England winger Ryan Hall says he will need to watch a video of Saturday's Challenge Cup final to fully appreciate his match-winning performance.
The 26-year-old showed just why he is dubbed the world's best winger by his team-mates in scoring two blockbusting tries that proved all the difference as the Rhinos lifted the Cup for the first time this century with a 23-10 win over Castleford.
It was like swatting flies as the 15-stone Hall sent Kirk Dixon and Liam Finn flying with ferocious hand-offs to touch down in each half at Wembley.
It was enough to win him the prestigious Lance Todd Trophy as man of the match, ahead of scrum-half Danny McGuire, who scored a superb solo try and defied three cracked ribs to land a victory-sealing drop goal four minutes from the end, but it was just a blur to the player.
"I love scoring at Wembley," said Hall, England's record tryscorer who touched down twice in their Four Nations match against Australia at the national stadium in 2011.
"It's one of the best things you can do. I t's magical, not that I can remember much about them. I'm going to have to watch the video to realise what happened."
"I'm just thankful he's on our team," said Leeds' 5ft 5in, 11-stone hooker Rob Burrow. "I don't want him running at me.
"He's a prop with the pace of a back. He's phenomenal. He's the world's best winger, there are not many wings who can finish tries like he did."
Hall's fellow winger, Tom Briscoe, scored the other try and skipper Kevin Sinfield kicked three goals in front of a 77,914 crowd as the Rhinos ended a run of six consecutive Cup final defeats to get their hands on the trophy for the first time since 1999.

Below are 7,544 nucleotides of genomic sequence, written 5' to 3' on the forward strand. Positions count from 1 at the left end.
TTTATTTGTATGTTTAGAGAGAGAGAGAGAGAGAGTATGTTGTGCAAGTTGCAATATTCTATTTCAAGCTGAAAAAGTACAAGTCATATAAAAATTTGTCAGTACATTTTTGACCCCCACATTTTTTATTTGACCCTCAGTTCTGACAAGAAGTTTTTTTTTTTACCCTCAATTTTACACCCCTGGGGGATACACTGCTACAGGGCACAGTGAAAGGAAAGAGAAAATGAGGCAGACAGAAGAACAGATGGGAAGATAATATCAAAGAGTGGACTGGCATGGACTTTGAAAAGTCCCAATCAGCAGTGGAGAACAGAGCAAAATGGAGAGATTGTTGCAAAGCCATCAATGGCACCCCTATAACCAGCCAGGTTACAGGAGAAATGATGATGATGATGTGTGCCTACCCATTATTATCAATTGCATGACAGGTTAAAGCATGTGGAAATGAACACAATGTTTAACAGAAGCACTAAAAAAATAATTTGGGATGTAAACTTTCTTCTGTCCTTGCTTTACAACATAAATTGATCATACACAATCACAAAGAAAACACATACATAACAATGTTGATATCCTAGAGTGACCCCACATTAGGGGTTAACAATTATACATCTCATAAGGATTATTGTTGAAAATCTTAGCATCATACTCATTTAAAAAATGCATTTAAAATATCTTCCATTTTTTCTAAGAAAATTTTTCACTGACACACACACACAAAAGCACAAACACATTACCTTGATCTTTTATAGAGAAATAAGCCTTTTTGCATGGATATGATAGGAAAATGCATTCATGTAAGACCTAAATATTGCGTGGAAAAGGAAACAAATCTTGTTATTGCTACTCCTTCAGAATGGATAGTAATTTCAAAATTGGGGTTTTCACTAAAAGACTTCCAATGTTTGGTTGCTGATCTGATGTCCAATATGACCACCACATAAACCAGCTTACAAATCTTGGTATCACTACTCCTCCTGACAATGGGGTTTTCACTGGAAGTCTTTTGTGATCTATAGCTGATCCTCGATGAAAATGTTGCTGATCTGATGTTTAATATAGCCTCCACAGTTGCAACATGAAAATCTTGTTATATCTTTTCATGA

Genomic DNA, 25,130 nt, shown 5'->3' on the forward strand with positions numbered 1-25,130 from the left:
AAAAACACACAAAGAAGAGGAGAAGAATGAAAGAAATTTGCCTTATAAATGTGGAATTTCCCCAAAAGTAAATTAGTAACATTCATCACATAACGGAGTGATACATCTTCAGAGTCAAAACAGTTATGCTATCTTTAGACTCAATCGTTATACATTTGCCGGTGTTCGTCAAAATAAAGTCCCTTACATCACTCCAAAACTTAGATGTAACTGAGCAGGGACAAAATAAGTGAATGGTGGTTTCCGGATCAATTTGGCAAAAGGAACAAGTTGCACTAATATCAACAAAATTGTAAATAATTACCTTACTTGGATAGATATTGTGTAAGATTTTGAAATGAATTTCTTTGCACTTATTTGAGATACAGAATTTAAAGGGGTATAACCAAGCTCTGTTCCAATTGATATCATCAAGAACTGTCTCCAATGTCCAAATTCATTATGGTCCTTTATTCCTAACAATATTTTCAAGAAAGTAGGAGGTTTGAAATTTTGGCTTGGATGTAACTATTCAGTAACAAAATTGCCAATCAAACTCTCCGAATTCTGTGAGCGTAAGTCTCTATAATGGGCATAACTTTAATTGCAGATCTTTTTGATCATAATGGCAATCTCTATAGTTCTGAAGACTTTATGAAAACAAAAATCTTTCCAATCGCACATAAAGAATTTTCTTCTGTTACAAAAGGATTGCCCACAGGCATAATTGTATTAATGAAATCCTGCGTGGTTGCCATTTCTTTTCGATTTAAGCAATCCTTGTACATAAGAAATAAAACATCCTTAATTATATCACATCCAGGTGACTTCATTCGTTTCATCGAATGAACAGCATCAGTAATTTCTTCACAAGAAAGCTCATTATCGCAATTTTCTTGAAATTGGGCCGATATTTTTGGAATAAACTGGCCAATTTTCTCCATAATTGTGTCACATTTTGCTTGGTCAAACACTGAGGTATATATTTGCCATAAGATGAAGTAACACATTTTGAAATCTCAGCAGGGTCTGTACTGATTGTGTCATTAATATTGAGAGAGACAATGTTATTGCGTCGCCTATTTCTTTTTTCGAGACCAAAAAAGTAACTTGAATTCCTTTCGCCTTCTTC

It was Leeds' 12th Cup success, a record bettered only by Wigan, and helped erase the painful memory of their three successive losses at Wembley from 2010-12.
"Emotionally it's one of the best ever feelings," Hall said. "It is all the more s weet because of our record here, I won't lie to you.
"We did think about the past leading up to the game and used it as a positive. It's a new chapter, the book of Leeds Rhinos 2014. I'm so glad that we've done it."
Leeds took the famous trophy to Buckingham Palace on Sunday as they continued their celebrations and they are guaranteed a heroes' reception when they return to Headingley on Monday, but then it will be quickly back down to business.
Brian McDermott's men are back in Super League action against leaders St Helens at Headingley on Friday, when a victory would take them to within two points of their visitors with two rounds left of the regular season.
Victorious in six Grand Finals in the last decade, the Rhinos are now setting their sights on emulating the feat of Wigan, who completed the rare double in 2013.
"It's hard to put into words what this means, it's been a long time coming," Burrow said. "We'll enjoy this one but bear in mind that we've got another competition to hopefully be part of as well."